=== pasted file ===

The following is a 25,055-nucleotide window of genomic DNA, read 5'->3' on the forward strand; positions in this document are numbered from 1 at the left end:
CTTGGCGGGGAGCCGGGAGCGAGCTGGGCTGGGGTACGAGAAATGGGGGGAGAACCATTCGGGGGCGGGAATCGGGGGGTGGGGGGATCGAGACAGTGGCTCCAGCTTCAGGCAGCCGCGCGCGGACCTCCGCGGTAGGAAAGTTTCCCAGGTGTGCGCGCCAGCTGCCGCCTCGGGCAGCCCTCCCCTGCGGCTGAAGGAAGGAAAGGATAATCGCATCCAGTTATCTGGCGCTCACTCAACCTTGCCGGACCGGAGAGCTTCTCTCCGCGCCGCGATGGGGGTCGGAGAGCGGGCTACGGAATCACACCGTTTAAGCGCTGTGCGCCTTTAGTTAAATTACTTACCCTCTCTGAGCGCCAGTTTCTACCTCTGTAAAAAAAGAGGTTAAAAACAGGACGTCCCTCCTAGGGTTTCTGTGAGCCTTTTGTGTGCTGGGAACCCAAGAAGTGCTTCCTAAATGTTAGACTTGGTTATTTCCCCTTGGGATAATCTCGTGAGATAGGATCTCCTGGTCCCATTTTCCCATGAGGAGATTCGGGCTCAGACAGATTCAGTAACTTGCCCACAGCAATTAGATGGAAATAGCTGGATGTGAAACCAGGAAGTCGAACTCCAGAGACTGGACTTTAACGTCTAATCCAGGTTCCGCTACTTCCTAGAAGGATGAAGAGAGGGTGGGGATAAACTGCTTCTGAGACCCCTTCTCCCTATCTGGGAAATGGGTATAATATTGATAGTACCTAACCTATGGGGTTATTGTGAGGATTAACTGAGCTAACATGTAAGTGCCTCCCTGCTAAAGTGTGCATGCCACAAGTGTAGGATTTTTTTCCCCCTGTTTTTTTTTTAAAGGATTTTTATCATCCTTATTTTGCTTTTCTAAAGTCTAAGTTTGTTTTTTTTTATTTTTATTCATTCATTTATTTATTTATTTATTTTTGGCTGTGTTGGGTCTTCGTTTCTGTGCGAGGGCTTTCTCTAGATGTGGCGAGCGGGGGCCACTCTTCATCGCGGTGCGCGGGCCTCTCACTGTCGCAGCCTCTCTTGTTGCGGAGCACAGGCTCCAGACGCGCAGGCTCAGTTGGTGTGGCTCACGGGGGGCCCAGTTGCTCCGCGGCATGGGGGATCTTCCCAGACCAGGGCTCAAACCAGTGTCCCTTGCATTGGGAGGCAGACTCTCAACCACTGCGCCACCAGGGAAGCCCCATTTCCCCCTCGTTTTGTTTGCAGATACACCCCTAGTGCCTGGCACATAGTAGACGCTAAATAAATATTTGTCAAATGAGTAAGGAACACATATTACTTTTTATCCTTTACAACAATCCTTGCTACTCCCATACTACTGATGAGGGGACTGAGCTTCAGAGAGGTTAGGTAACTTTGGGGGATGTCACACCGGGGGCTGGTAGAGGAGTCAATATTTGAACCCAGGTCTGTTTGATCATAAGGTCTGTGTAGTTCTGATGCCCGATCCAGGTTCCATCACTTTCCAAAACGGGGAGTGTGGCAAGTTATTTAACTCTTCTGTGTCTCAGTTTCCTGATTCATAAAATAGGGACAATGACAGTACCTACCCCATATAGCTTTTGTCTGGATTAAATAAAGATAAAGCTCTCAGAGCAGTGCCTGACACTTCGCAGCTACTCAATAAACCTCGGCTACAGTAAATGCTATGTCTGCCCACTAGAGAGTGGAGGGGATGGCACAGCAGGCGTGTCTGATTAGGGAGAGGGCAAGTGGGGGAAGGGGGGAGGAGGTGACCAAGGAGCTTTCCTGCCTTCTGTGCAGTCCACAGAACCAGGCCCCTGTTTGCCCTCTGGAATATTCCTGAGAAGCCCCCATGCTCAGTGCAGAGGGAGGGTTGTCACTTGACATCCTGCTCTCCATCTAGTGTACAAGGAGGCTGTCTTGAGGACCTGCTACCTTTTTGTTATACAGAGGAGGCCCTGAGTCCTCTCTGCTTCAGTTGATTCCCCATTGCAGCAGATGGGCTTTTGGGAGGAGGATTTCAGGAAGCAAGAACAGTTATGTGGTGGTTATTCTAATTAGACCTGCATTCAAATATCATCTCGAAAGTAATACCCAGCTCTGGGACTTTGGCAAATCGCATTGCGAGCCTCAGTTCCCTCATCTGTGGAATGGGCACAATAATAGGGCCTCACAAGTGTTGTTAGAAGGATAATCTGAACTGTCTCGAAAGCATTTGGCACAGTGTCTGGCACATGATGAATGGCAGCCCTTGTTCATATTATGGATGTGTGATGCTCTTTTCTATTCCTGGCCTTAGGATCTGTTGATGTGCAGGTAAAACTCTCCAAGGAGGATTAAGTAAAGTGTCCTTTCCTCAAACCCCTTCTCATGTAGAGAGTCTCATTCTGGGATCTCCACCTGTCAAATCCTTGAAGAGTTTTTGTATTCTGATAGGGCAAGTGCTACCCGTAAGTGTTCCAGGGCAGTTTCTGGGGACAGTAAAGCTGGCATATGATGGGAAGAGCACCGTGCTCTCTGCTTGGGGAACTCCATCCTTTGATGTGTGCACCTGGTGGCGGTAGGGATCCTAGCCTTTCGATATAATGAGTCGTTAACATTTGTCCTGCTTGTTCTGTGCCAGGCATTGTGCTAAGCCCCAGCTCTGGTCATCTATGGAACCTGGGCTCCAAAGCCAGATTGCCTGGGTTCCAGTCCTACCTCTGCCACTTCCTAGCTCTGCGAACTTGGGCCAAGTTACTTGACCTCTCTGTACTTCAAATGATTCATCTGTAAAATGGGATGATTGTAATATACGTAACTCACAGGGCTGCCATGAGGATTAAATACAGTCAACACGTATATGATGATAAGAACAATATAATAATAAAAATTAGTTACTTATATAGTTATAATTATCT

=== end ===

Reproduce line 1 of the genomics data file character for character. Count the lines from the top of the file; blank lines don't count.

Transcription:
The following is a 25,055-nucleotide window of genomic DNA, read 5'->3' on the forward strand; positions in this document are numbered from 1 at the left end: